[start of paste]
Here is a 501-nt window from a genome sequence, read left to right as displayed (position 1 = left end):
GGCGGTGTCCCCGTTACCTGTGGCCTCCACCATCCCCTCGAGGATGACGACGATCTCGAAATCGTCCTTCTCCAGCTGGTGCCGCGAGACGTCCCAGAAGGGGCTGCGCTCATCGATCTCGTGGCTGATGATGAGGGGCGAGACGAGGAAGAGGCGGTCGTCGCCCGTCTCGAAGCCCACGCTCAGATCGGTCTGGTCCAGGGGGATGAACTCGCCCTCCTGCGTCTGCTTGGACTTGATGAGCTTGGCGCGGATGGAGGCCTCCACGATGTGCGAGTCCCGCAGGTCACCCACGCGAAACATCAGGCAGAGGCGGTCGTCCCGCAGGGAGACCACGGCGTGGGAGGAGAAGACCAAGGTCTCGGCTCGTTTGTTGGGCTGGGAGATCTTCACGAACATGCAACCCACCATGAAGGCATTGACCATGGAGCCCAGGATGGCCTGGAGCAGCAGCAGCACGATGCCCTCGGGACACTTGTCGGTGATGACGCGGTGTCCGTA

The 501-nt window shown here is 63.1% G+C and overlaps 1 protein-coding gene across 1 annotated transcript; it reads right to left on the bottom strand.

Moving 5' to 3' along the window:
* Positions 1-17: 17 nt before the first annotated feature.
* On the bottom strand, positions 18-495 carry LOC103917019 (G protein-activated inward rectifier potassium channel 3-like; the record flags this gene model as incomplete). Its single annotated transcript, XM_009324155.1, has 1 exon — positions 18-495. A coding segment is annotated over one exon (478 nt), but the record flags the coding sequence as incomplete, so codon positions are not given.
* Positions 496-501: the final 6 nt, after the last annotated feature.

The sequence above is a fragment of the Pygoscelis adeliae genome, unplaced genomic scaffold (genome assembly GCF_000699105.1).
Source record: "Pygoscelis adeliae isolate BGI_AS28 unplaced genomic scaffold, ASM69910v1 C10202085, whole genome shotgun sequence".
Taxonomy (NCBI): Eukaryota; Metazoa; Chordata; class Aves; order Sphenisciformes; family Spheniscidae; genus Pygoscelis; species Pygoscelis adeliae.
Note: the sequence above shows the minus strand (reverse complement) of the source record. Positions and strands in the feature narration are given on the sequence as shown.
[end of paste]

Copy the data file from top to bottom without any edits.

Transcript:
Here is a 501-nt window from a genome sequence, read left to right as displayed (position 1 = left end):
GGCGGTGTCCCCGTTACCTGTGGCCTCCACCATCCCCTCGAGGATGACGACGATCTCGAAATCGTCCTTCTCCAGCTGGTGCCGCGAGACGTCCCAGAAGGGGCTGCGCTCATCGATCTCGTGGCTGATGATGAGGGGCGAGACGAGGAAGAGGCGGTCGTCGCCCGTCTCGAAGCCCACGCTCAGATCGGTCTGGTCCAGGGGGATGAACTCGCCCTCCTGCGTCTGCTTGGACTTGATGAGCTTGGCGCGGATGGAGGCCTCCACGATGTGCGAGTCCCGCAGGTCACCCACGCGAAACATCAGGCAGAGGCGGTCGTCCCGCAGGGAGACCACGGCGTGGGAGGAGAAGACCAAGGTCTCGGCTCGTTTGTTGGGCTGGGAGATCTTCACGAACATGCAACCCACCATGAAGGCATTGACCATGGAGCCCAGGATGGCCTGGAGCAGCAGCAGCACGATGCCCTCGGGACACTTGTCGGTGATGACGCGGTGTCCGTA

The 501-nt window shown here is 63.1% G+C and overlaps 1 protein-coding gene across 1 annotated transcript; it reads right to left on the bottom strand.

Moving 5' to 3' along the window:
* Positions 1-17: 17 nt before the first annotated feature.
* On the bottom strand, positions 18-495 carry LOC103917019 (G protein-activated inward rectifier potassium channel 3-like; the record flags this gene model as incomplete). Its single annotated transcript, XM_009324155.1, has 1 exon — positions 18-495. A coding segment is annotated over one exon (478 nt), but the record flags the coding sequence as incomplete, so codon positions are not given.
* Positions 496-501: the final 6 nt, after the last annotated feature.

The sequence above is a fragment of the Pygoscelis adeliae genome, unplaced genomic scaffold (genome assembly GCF_000699105.1).
Source record: "Pygoscelis adeliae isolate BGI_AS28 unplaced genomic scaffold, ASM69910v1 C10202085, whole genome shotgun sequence".
Taxonomy (NCBI): Eukaryota; Metazoa; Chordata; class Aves; order Sphenisciformes; family Spheniscidae; genus Pygoscelis; species Pygoscelis adeliae.
Note: the sequence above shows the minus strand (reverse complement) of the source record. Positions and strands in the feature narration are given on the sequence as shown.